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I'm using ubuntu 12.04 - 64 bits. I tested it with boost 1.46, 1.48, 1.52 and gcc 4.4 and 4.6 When I try to compile:

while (m_burstReqBeatsRemain) {
                if (m_burstReqAddress % m_dramRowSize == 0) {
                    adm_request &req = m_admRequestQueue.back();
                    req.address = m_burstReqAddress;
                    req.command = tlm::TLM_READ_COMMAND;
                    //call to min function
                    req.readLen = std::min(m_burstReqBeatsRemain * sizeof(Td), m_dramRowSize);
                m_burstReqAddress += sizeof(Td);

I get this error:

no matching function for call to ‘min(long unsigned int&, unsigned int&)
from /usr/include/c++/4.6/bits/stl_algobase.h*

Note: with ubuntu 12.04 32 bits works fine

Any idea how I can fix this?

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That's because you are trying to take "min" of two different types, and "min" expects both values to be the same type. – Mats Petersson Jan 24 '13 at 18:19

1 Answer 1

up vote 17 down vote accepted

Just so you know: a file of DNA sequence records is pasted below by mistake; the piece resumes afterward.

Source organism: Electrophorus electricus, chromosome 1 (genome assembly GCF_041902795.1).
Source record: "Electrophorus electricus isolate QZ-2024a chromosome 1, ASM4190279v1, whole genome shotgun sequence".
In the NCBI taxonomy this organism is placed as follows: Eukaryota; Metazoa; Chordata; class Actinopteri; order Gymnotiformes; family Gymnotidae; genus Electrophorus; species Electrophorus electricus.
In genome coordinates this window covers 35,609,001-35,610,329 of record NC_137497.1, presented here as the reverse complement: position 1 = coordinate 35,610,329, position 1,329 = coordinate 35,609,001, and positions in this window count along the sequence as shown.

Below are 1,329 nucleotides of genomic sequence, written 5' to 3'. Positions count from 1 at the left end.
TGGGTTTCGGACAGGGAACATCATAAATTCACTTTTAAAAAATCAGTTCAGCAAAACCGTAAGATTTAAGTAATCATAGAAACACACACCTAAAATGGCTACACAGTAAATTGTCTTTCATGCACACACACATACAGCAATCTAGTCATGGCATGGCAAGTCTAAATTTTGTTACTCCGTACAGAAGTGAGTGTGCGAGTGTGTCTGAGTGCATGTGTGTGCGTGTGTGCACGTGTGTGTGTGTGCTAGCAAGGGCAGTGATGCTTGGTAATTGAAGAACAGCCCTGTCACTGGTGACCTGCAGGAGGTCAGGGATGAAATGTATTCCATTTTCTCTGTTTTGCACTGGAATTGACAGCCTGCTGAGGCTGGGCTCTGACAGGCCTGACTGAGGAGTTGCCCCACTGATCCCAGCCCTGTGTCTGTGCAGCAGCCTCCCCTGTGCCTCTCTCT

std::min is a function template on T which is the type of both parameters of the function. But you seem to pass function arguments of different type, and rely on template argument deduction from function arguments, which is not possible.

So the fix is :

  • Either don't rely on template argument deduction, instead explicitly mention the template argument:

    std::min<unsigned long>(ulongarg, uintarg); //ok
         //don't rely on template argument deduction
         //instead pass template argument explicitly.
  • Or pass function arguments of same type:

    std::min(ulongarg, static_cast<unsigned long>(uintarg)); //ok
                      //pass both arguments of same type
share|improve this answer
But, why it works in ubuntu 32 bits ? – wschcom Jan 24 '13 at 18:29
@user2008530: That is a compiler bug, or it is a bug in the implementation of std::min. – Nawaz Jan 24 '13 at 18:30
@user2008530: gcc is being dumb. On that platform unsigned long and unsigned int are essentially the same type. IMHO, gcc should still be giving you an error, but that's likely why it isn't. – Omnifarious Jan 24 '13 at 18:30
So probably the behavior of the method in 32-bit version will not be the expected behavior? – wschcom Jan 24 '13 at 18:53
@user2008530: Yes. unsigned long and unsigned int are two different types, so the compiler should give error. – Nawaz Jan 24 '13 at 18:54

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